But any suggestion that the debate itself is unnecessary is inexcusable. 

The greatest enemies of science are scientists who refuse to debate their critics, and the scientists and politicians who use politics to stifle debate. “The science is settled,” they often say as they wave their credentials in your face or make reference to consensus. Of all the crimes against science, the worst is this phrase and these two anti-scientific arguments used to legitimize it. These chilling words extinguish the habit of independent thinking, they teach new generations that some questions are off limits, they tell others that careers and funding may depend on alignment with establishment views, they allow scoundrels to silence their critics, and they elevate scientific knowledge to the realm of faith, exempt from the burden of proof. This contemptible phrase, and the two anti-scientific arguments used to legitimize it, turn the discipline of science into a political exercise, empowering those spouting politically correct proclamations to function as a sort of Ministry of Truth with the power to tell others how to think and what to believe. 

And so, thinking back, I’m left to wonder whether my grandfather’s refusal to talk about dinosaurs revealed a terrible flaw buried deep in his character. 

Or maybe it was just part of his plan. Because, you see, he never actually came out and told me dinosaurs didn’t exist. And he never told me not to look. He just refused to talk about them. And nothing stimulates curiosity more than the suggestion that there is nothing worth seeing behind a closed door. 

So perhaps my grandfather’s most important lesson about science was the power of an unanswered question. 

Perhaps his most important message was that, when someone implies that there's nothing to see, that's when it's especially worthwhile to begin digging.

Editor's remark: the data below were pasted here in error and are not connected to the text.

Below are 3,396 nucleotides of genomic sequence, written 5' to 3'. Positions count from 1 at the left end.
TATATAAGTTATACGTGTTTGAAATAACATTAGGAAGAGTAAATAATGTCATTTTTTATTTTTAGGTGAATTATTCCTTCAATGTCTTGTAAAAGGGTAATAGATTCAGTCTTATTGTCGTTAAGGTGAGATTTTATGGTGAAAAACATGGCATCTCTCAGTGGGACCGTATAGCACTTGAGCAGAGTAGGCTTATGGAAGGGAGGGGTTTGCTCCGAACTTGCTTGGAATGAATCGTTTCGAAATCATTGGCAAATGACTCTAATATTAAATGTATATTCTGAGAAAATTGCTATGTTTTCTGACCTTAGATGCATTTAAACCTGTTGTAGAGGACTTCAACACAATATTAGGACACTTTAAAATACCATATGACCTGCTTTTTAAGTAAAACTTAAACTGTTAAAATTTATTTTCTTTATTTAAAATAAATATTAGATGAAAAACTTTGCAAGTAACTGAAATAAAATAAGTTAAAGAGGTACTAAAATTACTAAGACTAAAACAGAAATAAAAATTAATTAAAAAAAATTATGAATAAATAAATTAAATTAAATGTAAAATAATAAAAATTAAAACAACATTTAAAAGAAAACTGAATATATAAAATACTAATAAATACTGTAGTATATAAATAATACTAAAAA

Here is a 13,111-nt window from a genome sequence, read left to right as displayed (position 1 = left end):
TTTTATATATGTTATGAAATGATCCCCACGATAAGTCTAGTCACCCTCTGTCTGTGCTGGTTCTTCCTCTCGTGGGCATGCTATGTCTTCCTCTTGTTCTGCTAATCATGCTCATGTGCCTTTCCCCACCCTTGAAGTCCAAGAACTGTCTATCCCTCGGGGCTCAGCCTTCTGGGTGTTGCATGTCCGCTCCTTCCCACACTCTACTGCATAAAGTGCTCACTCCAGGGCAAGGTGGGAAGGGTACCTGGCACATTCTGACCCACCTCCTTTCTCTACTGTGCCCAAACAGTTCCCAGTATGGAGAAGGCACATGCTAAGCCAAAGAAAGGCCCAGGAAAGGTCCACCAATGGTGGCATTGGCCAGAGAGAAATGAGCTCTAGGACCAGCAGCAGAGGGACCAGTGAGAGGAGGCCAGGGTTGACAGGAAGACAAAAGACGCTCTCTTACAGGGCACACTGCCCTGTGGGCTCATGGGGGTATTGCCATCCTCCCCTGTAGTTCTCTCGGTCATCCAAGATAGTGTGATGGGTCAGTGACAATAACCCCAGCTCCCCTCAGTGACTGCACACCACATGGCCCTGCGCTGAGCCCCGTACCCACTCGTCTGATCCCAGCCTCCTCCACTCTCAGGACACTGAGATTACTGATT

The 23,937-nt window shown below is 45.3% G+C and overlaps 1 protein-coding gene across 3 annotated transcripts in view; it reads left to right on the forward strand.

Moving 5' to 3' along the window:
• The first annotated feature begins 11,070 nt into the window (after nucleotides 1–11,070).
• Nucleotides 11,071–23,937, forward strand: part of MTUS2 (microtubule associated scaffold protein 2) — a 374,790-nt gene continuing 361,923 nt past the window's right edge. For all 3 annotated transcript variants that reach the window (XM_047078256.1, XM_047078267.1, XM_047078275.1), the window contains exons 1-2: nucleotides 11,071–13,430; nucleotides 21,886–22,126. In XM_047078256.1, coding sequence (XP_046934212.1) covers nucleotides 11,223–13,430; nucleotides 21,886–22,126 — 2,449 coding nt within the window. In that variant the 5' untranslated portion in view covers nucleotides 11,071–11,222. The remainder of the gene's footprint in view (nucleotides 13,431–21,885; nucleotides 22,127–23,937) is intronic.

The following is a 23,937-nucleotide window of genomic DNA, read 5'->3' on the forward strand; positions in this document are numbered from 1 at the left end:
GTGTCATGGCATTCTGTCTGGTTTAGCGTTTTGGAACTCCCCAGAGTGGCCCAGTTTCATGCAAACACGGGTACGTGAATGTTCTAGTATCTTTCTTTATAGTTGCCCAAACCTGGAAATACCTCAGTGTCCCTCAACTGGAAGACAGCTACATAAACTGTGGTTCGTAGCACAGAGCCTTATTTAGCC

And perhaps his greatest gift was my never-ending struggle to unravel the glaring contradiction between his willingness to explore the boundaries of the universe coupled with his refusal to discuss the fossilized monsters trapped in the rocks beneath our feet. 

I miss him terribly. But as long as I’m still struggling to answer this nagging unanswered question about his character, the lessons keep on coming and our conversations are not truly over. 


If you enjoyed this article, please consider leaving a little something in my Tip Jar to support my independent writing. 

Julius Ruechel's Tip Jar

And I invite you to subscribe to my free email notifications to receive my latest articles in your inbox. I write about many things, but always with the goal of answering questions essential to science and democracy, and always in the hope of teasing a broader perspective from the mind-numbing noise.

Subscribe for free email notifications for new articles:



  1. Seems your grandfather lived in Northern Germany, judging by the style of the house and its roof...

    1. Yes - good eye! After his retirement my grandparents spent several months each year visiting us in Canada - it was a real treat!

  2. The earth is only 6,000 years old, and dinosaurs were there in the Garden of Eden. A truly open-minded scientist wouldn't be afraid to reexamine the evidence. Of course, I didn't come here to argue. I already know the truth . . . but I'm left wondering if your grandfather was a Christian, since many of our faith had trouble fitting dinosaurs into the picture during the early days of fossil digging. There is a far better understanding now, among Christian scientists; but the silent majority remains brainwashed by the educational system of the day, and would rather fight over video games and virtue-signaling.

    Anyway, thanks for the cool story.

  3. You area a captivating writer! I very much agree with this piece. My job is communicating anthropogenic climate change, great extinctions and migrations. I find my conversations with Republicans and Albertans quite interesting, because they allow me to better understand where people come from, and facilitate finding common ground. Mostly, I find we can come to agree on some facts, by specifically removing the politics and "97%" arguments and by showing that the other side have wrongs too. The leftists in my entourage push their moral superiority on 100% of topics, this leftist prefers the conversation.


Subscribe for free email notifications for new articles:

Search This Blog